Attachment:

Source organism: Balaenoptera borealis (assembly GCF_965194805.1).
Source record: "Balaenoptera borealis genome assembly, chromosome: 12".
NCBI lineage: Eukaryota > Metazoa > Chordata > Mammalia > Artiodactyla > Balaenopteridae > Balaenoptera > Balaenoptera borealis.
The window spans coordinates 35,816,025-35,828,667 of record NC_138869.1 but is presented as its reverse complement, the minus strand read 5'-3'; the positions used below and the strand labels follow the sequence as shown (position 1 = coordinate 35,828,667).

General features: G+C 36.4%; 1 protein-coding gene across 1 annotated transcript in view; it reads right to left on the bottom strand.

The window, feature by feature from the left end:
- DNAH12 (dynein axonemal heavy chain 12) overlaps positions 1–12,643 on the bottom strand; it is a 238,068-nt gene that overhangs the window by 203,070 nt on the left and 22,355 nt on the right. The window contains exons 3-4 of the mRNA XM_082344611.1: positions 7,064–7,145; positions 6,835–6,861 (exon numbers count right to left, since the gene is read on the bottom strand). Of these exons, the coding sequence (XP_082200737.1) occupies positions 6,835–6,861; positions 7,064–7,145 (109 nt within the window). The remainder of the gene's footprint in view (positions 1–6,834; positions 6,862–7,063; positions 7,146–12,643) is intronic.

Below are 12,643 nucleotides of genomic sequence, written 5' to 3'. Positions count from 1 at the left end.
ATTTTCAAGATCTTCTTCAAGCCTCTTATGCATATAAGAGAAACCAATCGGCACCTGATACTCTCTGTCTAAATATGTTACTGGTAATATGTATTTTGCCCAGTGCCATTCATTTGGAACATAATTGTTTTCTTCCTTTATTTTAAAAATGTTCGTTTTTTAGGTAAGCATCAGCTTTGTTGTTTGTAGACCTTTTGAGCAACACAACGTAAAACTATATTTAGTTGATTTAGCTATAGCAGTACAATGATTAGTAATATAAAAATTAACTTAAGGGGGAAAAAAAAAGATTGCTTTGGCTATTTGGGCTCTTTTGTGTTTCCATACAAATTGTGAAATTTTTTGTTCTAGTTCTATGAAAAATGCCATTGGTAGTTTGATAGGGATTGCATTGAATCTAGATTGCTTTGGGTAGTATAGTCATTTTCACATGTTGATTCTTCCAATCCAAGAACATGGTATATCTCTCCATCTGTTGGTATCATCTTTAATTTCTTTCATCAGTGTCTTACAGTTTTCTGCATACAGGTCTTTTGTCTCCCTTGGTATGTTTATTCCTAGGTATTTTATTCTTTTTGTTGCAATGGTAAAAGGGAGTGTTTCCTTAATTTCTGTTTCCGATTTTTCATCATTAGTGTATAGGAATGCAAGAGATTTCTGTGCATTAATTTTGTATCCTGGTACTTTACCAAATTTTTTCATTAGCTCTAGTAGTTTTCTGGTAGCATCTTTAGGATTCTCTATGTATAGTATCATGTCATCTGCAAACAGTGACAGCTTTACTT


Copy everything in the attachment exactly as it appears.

Source organism: Balaenoptera borealis (assembly GCF_965194805.1).
Source record: "Balaenoptera borealis genome assembly, chromosome: 12".
NCBI lineage: Eukaryota > Metazoa > Chordata > Mammalia > Artiodactyla > Balaenopteridae > Balaenoptera > Balaenoptera borealis.
The window spans coordinates 35,816,025-35,828,667 of record NC_138869.1 but is presented as its reverse complement, the minus strand read 5'-3'; the positions used below and the strand labels follow the sequence as shown (position 1 = coordinate 35,828,667).

General features: G+C 36.4%; 1 protein-coding gene across 1 annotated transcript in view; it reads right to left on the bottom strand.

The window, feature by feature from the left end:
- DNAH12 (dynein axonemal heavy chain 12) overlaps positions 1–12,643 on the bottom strand; it is a 238,068-nt gene that overhangs the window by 203,070 nt on the left and 22,355 nt on the right. The window contains exons 3-4 of the mRNA XM_082344611.1: positions 7,064–7,145; positions 6,835–6,861 (exon numbers count right to left, since the gene is read on the bottom strand). Of these exons, the coding sequence (XP_082200737.1) occupies positions 6,835–6,861; positions 7,064–7,145 (109 nt within the window). The remainder of the gene's footprint in view (positions 1–6,834; positions 6,862–7,063; positions 7,146–12,643) is intronic.

Below are 12,643 nucleotides of genomic sequence, written 5' to 3'. Positions count from 1 at the left end.
ATTTTCAAGATCTTCTTCAAGCCTCTTATGCATATAAGAGAAACCAATCGGCACCTGATACTCTCTGTCTAAATATGTTACTGGTAATATGTATTTTGCCCAGTGCCATTCATTTGGAACATAATTGTTTTCTTCCTTTATTTTAAAAATGTTCGTTTTTTAGGTAAGCATCAGCTTTGTTGTTTGTAGACCTTTTGAGCAACACAACGTAAAACTATATTTAGTTGATTTAGCTATAGCAGTACAATGATTAGTAATATAAAAATTAACTTAAGGGGGAAAAAAAAAGATTGCTTTGGCTATTTGGGCTCTTTTGTGTTTCCATACAAATTGTGAAATTTTTTGTTCTAGTTCTATGAAAAATGCCATTGGTAGTTTGATAGGGATTGCATTGAATCTAGATTGCTTTGGGTAGTATAGTCATTTTCACATGTTGATTCTTCCAATCCAAGAACATGGTATATCTCTCCATCTGTTGGTATCATCTTTAATTTCTTTCATCAGTGTCTTACAGTTTTCTGCATACAGGTCTTTTGTCTCCCTTGGTATGTTTATTCCTAGGTATTTTATTCTTTTTGTTGCAATGGTAAAAGGGAGTGTTTCCTTAATTTCTGTTTCCGATTTTTCATCATTAGTGTATAGGAATGCAAGAGATTTCTGTGCATTAATTTTGTATCCTGGTACTTTACCAAATTTTTTCATTAGCTCTAGTAGTTTTCTGGTAGCATCTTTAGGATTCTCTATGTATAGTATCATGTCATCTGCAAACAGTGACAGCTTTACTT